It's amazing and in some ways puzzling to me to watch how food markets are developing in the U.S. It seems like more and more energy is being put into reconstructing the diversity, quality, and geography of traditional food systems and that there is more and more interest in consuming local produce and learning (or relearning) to consume in post-industrial (pre-industrial?) ways. Today, there were two New York times articles that inspired me to write something. One about the local wheat movement, challenging the idea that wheat can't be grown in places like New York State and that wheat ought to be a flavorless, uniform, and consistent commodity. There is a whole package of self reinforcing knowledge that must be recovered together to make such a thing possible: what varieties of wheat grow well where and in what seasons; what those variates of wheat are best used for (pasta, bread, pastries, cakes); how to bake responsively to the variable qualities of flour ground from these different wheats (to adjust the flavors and moisture instinctively to get a good result from different flours); how to enjoy and consume baked goods that aren't just white starches but where wheat and its flavors are an actual player.
Times reporter Indrani Sen writes: "It might take a while to appreciate high-quality, small-batch flours after a lifetime of eating food made with mass-produced flour. Their musky fragrances are often more pronounced, and variations in taste and texture bring a new range of complexity to baked goods, making supermarket flour seem one dimensional by comparison."
I've often thought that, in addition to ecological ways of producing food--i.e. farming methods that mimic ecological processes so that food production is environmentally sound and sustainable--there are also ecological ways of consuming food that mirror or parallel the process of growing food. After all, food is made up of living things, which are limited by their nature and their relationship to the seasons, the soil, the weather, and their relationship to other living things. I think one of the reasons that I love cooking and that I am so fascinated by the world's different cuisines is because of all of the almost ecological knowledge encoded into traditional cooking. Obviously, seasonal eating and the knowledge to make the most out of each season's products is a big piece of this. But it goes well beyond knowing what is in season and knowing what to do and how to respond to the varying qualities of the living things produced by a farm and how to break down and recombine the different components of farm products to make the most of them. French recipes, so I hear, used to stipulate whether winter or spring eggs were to be used, because of their different properties (I might have gotten the seasons wrong, but you get the point). When a cow is killed, it's different parts all have different uses, from the roasting parts, to the soup bones, to the viscera which require special care and treatment to be palatable and occasionally even delicious.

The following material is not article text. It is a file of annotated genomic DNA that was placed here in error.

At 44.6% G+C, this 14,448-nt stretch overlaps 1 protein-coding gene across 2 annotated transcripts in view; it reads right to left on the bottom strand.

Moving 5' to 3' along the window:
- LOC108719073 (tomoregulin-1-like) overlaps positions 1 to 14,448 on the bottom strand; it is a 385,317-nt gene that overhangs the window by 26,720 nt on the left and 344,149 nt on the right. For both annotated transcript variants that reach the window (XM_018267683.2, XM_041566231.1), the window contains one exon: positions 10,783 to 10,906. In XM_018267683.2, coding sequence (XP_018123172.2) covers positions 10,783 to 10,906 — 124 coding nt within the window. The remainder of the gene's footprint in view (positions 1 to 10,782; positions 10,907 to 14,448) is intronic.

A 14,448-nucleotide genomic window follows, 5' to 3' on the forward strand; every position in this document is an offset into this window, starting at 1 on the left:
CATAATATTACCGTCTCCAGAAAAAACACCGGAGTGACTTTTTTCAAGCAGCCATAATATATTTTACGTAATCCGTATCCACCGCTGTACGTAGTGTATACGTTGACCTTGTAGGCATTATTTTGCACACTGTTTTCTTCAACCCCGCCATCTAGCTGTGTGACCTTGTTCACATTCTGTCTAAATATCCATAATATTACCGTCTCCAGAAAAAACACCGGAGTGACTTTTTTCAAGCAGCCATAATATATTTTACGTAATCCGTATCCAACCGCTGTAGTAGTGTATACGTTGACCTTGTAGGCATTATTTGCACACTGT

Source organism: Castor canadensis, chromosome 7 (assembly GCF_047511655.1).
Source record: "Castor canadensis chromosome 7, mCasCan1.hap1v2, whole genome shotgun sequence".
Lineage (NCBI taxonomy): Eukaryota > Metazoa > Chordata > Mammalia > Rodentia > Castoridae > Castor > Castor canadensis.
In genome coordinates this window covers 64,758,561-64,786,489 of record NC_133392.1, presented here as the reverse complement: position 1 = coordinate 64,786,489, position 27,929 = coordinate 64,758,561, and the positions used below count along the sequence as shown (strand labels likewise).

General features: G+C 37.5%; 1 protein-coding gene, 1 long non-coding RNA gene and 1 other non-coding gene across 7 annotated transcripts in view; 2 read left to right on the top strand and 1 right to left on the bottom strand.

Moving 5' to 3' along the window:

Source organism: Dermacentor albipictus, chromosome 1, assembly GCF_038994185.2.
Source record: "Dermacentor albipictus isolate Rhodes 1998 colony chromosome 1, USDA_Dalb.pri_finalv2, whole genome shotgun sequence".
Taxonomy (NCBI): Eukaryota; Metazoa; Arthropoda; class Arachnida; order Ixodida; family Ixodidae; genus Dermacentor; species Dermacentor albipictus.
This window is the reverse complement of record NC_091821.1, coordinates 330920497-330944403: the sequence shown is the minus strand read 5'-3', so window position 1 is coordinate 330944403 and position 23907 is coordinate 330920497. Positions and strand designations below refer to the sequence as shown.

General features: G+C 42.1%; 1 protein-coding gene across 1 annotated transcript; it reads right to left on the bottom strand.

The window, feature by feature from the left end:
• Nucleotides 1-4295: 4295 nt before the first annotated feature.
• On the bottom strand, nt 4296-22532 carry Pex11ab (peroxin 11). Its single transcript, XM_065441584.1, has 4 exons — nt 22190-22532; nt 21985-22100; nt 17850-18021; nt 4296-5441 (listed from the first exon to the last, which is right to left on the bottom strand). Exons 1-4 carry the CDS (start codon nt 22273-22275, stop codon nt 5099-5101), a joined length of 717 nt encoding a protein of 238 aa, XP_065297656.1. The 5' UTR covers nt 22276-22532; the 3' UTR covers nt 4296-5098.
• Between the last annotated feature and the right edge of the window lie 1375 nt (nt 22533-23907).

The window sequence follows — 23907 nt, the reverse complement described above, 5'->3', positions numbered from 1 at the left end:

All this knowledge, and then the actual physical investments needed to grow, mill, store, and transport wheat at the local level, must be recovered and put in place to make anything like a market for local wheat possible. And apparently, there is enough interest and will to make this happen. It's bizarre to me, because all of this infrastructure and knowledge existed in the U.S. before it was wiped out by industrial ways of producing and eating and by the subsidies that have upheld and expanded this system in the name of development and progress. Until the 1960s, the Midwest was populated by hundreds of local breweries that produced a vast variety of beers with the knowledge of German, Czech, and Polish immigrants. Midwestern small batch brewing was wiped out by bud light and other tasteless brews only to be later resurrected in the 'snobbish' microbrew craze on the coasts and in cities like Portland, OR. It turns out that people--at least those with economic means--really value the way we used to produce and eat--or at least the way they imagine we used to produce and eat.